If you or a loved one has an addiction, you don’t have to suffer alone. Call Recovery in Motion at (866) 418-1070 to get effective help now.

ByNick Jones


How the Abuse of Prescription Pain Medications Can Lead To Heroin Use [Infographic]

Prescription Pain Medications

Many individuals who struggle with an addiction to heroin originally began by abusing prescription pain medications. All too often, people mistakenly believe that prescription painkillers are less addictive, dangerous or problematic than drugs like heroin, but the two are inextricably linked. The use of prescription pain medications can and often does lead to heroin use and addiction.

Prescription Pain Medications and Heroin Can Have a Lot in Common

Many prescription pain medications are opiates, which means that they reduce pain by attaching themselves to specific molecules called opioid receptors. Heroin is also an opiate, and it works in virtually the same way. Opiate addiction, whether a result of prescription pain medicine or heroin, is responsible for more than 29,000 overdose deaths every year.

Heroin is Cheaper than Prescription Opiates

Without insurance, or on the black market, prescription pain medications can be incredibly expensive. Patients who originally legitimately needed the medication, but are now addicted, can expect to pay around $60 for a single 60-milligram pill of an opiate painkiller. The equivalent amount of heroin, however, may be as little as one-tenth of the price. This significant price difference between the two substances means that financially-strapped individuals dealing with an addiction may be forced to purchase heroin in order to afford their next dose.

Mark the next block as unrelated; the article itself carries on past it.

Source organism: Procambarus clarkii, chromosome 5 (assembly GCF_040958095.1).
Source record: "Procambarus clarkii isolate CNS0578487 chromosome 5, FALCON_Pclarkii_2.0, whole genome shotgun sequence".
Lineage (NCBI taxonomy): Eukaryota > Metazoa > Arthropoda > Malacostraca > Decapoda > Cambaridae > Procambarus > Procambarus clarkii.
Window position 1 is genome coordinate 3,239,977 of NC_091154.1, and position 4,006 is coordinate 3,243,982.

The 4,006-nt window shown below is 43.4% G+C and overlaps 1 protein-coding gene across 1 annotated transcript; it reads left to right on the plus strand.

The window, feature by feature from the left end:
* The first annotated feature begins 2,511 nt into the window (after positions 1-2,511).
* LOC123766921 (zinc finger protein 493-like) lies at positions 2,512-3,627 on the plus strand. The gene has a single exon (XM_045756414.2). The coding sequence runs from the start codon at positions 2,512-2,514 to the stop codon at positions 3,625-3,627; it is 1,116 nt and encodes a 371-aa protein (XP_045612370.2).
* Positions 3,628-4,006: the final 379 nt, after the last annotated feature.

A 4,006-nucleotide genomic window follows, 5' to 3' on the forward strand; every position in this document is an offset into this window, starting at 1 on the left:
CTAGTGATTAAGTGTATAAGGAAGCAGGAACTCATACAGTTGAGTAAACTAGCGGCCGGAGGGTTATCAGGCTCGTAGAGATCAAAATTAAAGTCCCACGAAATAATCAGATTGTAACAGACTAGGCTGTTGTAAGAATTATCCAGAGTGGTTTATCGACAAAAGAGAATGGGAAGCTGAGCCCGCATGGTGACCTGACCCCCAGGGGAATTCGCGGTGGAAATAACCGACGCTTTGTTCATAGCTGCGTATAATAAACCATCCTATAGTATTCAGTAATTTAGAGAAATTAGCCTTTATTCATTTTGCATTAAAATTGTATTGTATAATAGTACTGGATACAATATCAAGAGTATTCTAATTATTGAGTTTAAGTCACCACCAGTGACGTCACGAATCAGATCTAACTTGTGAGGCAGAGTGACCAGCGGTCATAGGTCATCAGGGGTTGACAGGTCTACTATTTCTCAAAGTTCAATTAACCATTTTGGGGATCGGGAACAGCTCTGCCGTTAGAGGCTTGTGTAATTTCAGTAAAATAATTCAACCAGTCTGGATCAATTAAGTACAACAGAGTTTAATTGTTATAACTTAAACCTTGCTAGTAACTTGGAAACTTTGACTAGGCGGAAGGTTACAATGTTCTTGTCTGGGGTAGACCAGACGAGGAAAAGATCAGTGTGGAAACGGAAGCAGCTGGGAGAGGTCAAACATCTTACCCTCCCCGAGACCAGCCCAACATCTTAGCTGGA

Prescription Drug Crackdowns Can Lead to Heroin Use Instead

According to the Center for Disease Control, a staggering 12 million Americans use prescription pain medications non-medically. This essentially means that they’re abusing the medication and may have an addiction. Sometimes, medical groups or cities will crack down on illegal prescriptions or sales of prescription painkillers. While this has positive intentions, unavailability of prescription opiates may cause some individuals to turn to heroin instead.

America Has a Serious Prescription Pain Medication Epidemic

The United States is home to roughly 5% of the world’s population. However, the nation is responsible for consuming more than 80% of the world’s supply of prescription painkillers. This is indicative of a serious addiction and opiate abuse problem in the United States, and it shows the scale of people who develop opiate addictions that can sometimes only be sated through heroin consumption.

Many People Who Use Prescription Painkillers Go on to Use Heroin

The transition from prescription pain medications to heroin isn’t rare or statistically insignificant. In fact, 1 in 15 people who take non-medical prescription pain medication will go on to try heroin within the next decade. With more than 12 million people taking prescription pain medications non-medically, this is a major issue that needs to be addressed.

Just because prescription pain medications can have a legitimate purpose, it doesn’t make them any less addictive or dangerous. Whether you’re struggling with an addiction to prescription medications or heroin, Recovery in Motion can help. Call (866) 418-1070 today to get the support and resources necessary to take back control over your life.